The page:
What’s up with the sardines in Lisbon? And other June 13 FAQs answered
It’s June 13, you’ve just reached, the city is on party mode. But what is everyone celebrating? And what’s up with the sardines in Lisbon?
You probably already know that June 13 is St. Anthony’s day.
People hang colorful threads on the streets and stick little colorful paper carnations on pots of basil.
They build improvised food stands and sell pounds and pounds of grilled sardines (with copious quantities of alcohol and bread to go with).
And they seem to be ready to dance the night away to music of questionable taste.
All I wrote above is true, and everybody will tell you that you can’t miss the santos populares (popular saints in Portuguese) on those days.
I agree it’s a must, and it’s very typical (no pun intended, nor intention of sending you into a tourist trap!).
But what’s up with the sardines in Lisbon? And these group weddings at the Cathedral? And why are people marching down Av. da Liberdade the night before?
I know exactly how you feel. When I moved to Lisbon, I wanted to know all about these local festivals and why they happened.
Surely there must be something more to it than people hanging out on the streets having fun and drinking beer, right?
Yes, there is a backstory.
Religious is the tricky word in this question. Technically, it is a religious holiday.
Lisbon celebrates the death of one of its patron saints, St. Anthony, on June 13. Celebrations include a Catholic Mass at Santo Antonio’s church (down the street from the Cathedral) and a procession through the city’s old quarters, where other saint statues join (including one of the other patron saint of Lisbon, St. Vincent).
But like many other such celebrations across Portugal, the lines between religious and pagan are slightly blurred.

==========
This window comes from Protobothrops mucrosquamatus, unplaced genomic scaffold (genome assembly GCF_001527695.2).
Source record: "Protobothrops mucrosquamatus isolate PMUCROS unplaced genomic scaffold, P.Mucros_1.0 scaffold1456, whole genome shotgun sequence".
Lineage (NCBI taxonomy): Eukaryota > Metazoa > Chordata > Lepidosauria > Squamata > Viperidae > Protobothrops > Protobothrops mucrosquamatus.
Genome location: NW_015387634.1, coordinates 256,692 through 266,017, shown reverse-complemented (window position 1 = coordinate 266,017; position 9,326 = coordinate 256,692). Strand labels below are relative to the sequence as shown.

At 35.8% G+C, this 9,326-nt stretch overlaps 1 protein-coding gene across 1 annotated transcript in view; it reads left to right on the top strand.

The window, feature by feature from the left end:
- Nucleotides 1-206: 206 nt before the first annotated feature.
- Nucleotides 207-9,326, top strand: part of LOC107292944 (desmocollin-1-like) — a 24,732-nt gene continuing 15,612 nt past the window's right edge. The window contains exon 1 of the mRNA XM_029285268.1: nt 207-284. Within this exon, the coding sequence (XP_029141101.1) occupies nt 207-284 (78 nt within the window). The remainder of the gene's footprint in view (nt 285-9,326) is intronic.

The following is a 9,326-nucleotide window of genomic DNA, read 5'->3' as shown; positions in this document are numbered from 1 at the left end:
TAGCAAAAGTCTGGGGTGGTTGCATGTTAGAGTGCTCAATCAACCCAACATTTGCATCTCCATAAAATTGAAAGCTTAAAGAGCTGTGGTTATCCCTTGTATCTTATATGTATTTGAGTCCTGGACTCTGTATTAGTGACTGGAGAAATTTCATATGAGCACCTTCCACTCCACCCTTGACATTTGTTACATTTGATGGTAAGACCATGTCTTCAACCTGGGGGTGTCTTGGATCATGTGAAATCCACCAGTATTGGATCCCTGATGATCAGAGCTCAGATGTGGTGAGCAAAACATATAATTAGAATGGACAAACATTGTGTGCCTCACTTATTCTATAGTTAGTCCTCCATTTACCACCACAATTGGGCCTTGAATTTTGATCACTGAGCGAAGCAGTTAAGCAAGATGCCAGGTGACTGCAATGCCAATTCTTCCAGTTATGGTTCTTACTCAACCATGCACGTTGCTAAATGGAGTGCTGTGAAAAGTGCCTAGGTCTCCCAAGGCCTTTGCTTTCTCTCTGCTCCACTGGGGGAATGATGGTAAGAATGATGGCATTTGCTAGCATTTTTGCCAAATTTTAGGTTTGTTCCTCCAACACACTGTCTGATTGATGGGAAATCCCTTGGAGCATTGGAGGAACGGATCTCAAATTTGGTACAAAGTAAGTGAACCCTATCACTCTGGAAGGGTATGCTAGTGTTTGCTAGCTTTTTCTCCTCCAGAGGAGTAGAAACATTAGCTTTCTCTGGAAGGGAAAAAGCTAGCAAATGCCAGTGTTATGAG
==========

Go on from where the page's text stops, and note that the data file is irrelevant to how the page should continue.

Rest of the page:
I’m almost sure that most Catholics don’t celebrate this holiday as much anymore. Culturally, we are a main Catholic country. Religiously, not so much — which I think is the normal evolution of thought regarding faith notions and whatnot.
This would be a whole new post, wouldn’t it?) However, for the sake of the holiday’s origin, I will say that yes, it is a religious celebration.
St. Anthony, born Fernando Martins in Lisbon, is also known as St. Anthony of Padua (in Italy).
The Franciscan friar died in Padua on June 13th, 1231, raising many issues about whether he should be worshiped as a patron saint of that city or Lisbon.
But that’s more a matter of “I say potato, you say potahto,” so let’s leave it at that.
So why do you find information that St. Vincent is the patron saint? How many patron saints does Lisbon have after all?
Well, it all boils down to being more or less territorial. You see, St. Anthony was born in Portugal in 1195. The country was 60 years old then! It was a brand new nation, so this saint is as Portuguese as it gets.
St. Vincent, however, was born in Spain. Although he was born about eight centuries before, when Portugal didn’t exist as a country yet, the Portuguese felt reluctant to have a Spanish as the patron saint of their capital.
We have nothing against the Spanish… in theory… But since Spanish Kings ruled the country from 1580 to 1640, well, let’s just say it’s a part of History most people would like to put behind their backs.
So, sorry about that, St. Vincent, but the people have chosen to go with a Portuguese-born saint instead. (Officially, for the Portuguese Catholic Church, St. Vincent is still the patron saint, so they celebrate both.)
People claim St. Anthony is the matchmaker saint. Supposedly, he had excellent mediating skills with couples.
Because of that, the now-extinct newspaper Diario Popular began to sponsor group weddings for 26 selected couples in 1958. Their motto was that every man and woman should have the right to a wedding (regardless of their financial situation).
The newspaper took care of everything from the clothes to the religious ceremony and the reception.
When the “carnation revolution” broke out in 1974, these ceremonies were canceled. The new democratic regime wanted to steer away as far as possible from the previous dictatorship (conservative and Catholic).
In 2004, the Lisbon City Council decided to revive that tradition. They started to sponsor new group weddings with 16 new couples every year. It usually takes place at Sé de Lisboa (the medieval cathedral in Alfama).
But is there a catch? There are a few.
The couples agree to give up image rights and let themselves be photographed, filmed, and interviewed. They do go through a long scrutiny process to make sure they are eligible.